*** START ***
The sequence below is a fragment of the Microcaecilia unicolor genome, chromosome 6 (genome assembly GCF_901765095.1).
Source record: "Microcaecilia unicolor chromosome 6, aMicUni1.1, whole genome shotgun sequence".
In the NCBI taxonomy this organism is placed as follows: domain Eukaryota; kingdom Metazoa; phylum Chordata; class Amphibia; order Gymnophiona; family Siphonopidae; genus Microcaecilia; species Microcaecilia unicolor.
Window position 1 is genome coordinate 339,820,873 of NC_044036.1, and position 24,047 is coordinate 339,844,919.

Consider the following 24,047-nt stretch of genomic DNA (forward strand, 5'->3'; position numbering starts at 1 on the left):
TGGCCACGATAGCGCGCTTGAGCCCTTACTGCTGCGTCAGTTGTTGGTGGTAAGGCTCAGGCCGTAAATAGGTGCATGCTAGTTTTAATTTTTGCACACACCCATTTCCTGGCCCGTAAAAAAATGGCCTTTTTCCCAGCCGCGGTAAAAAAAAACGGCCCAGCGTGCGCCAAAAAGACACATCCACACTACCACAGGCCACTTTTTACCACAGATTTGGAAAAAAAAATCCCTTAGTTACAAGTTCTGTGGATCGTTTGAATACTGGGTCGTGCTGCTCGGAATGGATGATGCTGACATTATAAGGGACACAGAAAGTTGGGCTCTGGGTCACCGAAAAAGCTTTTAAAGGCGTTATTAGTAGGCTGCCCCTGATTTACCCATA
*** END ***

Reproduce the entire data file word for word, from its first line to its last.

The sequence below is a fragment of the Microcaecilia unicolor genome, chromosome 6 (genome assembly GCF_901765095.1).
Source record: "Microcaecilia unicolor chromosome 6, aMicUni1.1, whole genome shotgun sequence".
In the NCBI taxonomy this organism is placed as follows: domain Eukaryota; kingdom Metazoa; phylum Chordata; class Amphibia; order Gymnophiona; family Siphonopidae; genus Microcaecilia; species Microcaecilia unicolor.
Window position 1 is genome coordinate 339,820,873 of NC_044036.1, and position 24,047 is coordinate 339,844,919.

Consider the following 24,047-nt stretch of genomic DNA (forward strand, 5'->3'; position numbering starts at 1 on the left):
TGGCCACGATAGCGCGCTTGAGCCCTTACTGCTGCGTCAGTTGTTGGTGGTAAGGCTCAGGCCGTAAATAGGTGCATGCTAGTTTTAATTTTTGCACACACCCATTTCCTGGCCCGTAAAAAAATGGCCTTTTTCCCAGCCGCGGTAAAAAAAAACGGCCCAGCGTGCGCCAAAAAGACACATCCACACTACCACAGGCCACTTTTTACCACAGATTTGGAAAAAAAAATCCCTTAGTTACAAGTTCTGTGGATCGTTTGAATACTGGGTCGTGCTGCTCGGAATGGATGATGCTGACATTATAAGGGACACAGAAAGTTGGGCTCTGGGTCACCGAAAAAGCTTTTAAAGGCGTTATTAGTAGGCTGCCCCTGATTTACCCATA